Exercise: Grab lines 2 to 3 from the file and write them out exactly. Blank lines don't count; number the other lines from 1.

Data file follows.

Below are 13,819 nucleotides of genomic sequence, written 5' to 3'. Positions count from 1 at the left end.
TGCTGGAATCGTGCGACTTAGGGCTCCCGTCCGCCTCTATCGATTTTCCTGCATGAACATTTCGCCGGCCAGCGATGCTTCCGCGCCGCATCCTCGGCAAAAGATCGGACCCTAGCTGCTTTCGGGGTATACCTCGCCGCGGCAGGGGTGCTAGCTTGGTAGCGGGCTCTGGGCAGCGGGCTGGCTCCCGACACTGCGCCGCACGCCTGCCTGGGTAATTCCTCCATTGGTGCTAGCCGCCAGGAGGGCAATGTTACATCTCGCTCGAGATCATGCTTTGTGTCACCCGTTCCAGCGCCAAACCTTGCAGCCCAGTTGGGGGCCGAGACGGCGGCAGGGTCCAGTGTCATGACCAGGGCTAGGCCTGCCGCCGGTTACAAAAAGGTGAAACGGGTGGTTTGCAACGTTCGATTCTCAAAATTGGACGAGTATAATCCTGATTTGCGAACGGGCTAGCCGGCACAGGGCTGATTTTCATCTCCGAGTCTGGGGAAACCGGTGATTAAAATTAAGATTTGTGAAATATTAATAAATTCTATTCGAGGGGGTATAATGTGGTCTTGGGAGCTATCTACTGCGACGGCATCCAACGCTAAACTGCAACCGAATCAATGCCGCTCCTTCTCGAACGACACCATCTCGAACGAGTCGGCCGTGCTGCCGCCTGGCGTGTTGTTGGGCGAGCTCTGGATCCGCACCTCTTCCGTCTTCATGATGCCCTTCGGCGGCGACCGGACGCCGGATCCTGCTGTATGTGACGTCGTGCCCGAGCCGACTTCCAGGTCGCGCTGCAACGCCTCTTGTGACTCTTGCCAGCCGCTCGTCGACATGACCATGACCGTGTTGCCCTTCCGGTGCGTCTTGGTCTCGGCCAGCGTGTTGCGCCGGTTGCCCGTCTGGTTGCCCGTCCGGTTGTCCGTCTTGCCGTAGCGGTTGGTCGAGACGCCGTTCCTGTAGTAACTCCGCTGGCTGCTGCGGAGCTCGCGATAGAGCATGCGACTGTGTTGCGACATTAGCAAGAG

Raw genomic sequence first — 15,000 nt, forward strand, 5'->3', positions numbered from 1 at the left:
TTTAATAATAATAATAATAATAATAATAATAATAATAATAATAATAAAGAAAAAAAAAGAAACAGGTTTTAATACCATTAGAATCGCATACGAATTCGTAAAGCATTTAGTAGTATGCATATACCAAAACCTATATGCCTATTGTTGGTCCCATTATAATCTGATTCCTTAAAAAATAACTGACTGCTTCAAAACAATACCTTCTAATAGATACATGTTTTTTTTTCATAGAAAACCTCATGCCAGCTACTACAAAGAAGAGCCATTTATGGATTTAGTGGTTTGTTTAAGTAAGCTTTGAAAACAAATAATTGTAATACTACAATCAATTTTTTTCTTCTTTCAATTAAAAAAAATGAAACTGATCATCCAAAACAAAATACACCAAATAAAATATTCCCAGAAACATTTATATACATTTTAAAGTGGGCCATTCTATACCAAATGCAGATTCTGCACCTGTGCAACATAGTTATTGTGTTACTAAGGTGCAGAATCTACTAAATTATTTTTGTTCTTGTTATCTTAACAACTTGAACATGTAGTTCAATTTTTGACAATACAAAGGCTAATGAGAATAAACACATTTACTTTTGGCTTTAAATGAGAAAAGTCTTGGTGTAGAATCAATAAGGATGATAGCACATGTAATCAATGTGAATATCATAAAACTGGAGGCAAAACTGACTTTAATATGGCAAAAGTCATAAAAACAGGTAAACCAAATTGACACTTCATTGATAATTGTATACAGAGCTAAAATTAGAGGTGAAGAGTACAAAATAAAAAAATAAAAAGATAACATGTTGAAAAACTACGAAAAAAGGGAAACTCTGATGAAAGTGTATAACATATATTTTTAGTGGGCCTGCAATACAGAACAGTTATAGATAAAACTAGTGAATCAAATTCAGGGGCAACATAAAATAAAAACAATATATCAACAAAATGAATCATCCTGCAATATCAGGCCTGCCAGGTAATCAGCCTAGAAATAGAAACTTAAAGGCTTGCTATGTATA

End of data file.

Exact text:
TGCTGGAATCGTGCGACTTAGGGCTCCCGTCCGCCTCTATCGATTTTCCTGCATGAACATTTCGCCGGCCAGCGATGCTTCCGCGCCGCATCCTCGGCAAAAGATCGGACCCTAGCTGCTTTCGGGGTATACCTCGCCGCGGCAGGGGTGCTAGCTTGGTAGCGGGCTCTGGGCAGCGGGCTGGCTCCCGACACTGCGCCGCACGCCTGCCTGGGTAATTCCTCCATTGGTGCTAGCCGCCAGGAGGGCAATGTTACATCTCGCTCGAGATCATGCTTTGTGTCACCCGTTCCAGCGCCAAACCTTGCAGCCCAGTTGGGGGCCGAGACGGCGGCAGGGTCCAGTGTCATGACCAGGGCTAGGCCTGCCGCCGGTTACAAAAAGGTGAAACGGGTGGTTTGCAACGTTCGATTCTCAAAATTGGACGAGTATAATCCTGATTTGCGAACGGGCTAGCCGGCACAGGGCTGATTTTCATCTCCGAGTCTGGGGAAACCGGTGATTAAAATTAAGATTTGTGAAATATTAATAAATTCTATTCGAGGGGGTATAATGTGGTCTTGGGAGCTATCTACTGCGACGGCATCCAACGCTAAACTGCAACCGAATCAATGCCGCTCCTTCTCGAACGACACCATCTCGAACGAGTCGGCCGTGCTGCCGCCTGGCGTGTTGTTGGGCGAGCTCTGGATCCGCACCTCTTCCGTCTTCATGATGCCCTTCGGCGGCGACCGGACGCCGGATCCTGCTGTATGTGACGTCGTGCCCGAGCCGACTTCCAGGTCGCGCTGCAACGCCTCTTGTGACTCTTGCCAGCCGCTCGTCGACATGACCATGACCGTGTTGCCCTTCCGGTGCGTCTTGGTCTCGGCCAGCGTGTTGCGCCGGTTGCCCGTCTGGTTGCCCGTCCGGTTGTCCGTCTTGCCGTAGCGGTTGGTCGAGACGCCGTTCCTGTAGTAACTCCGCTGGCTGCTGCGGAGCTCGCGATAGAGCATGCGACTGTGTTGCGACATTAGCAAGAG

Raw genomic sequence first — 15,000 nt, forward strand, 5'->3', positions numbered from 1 at the left: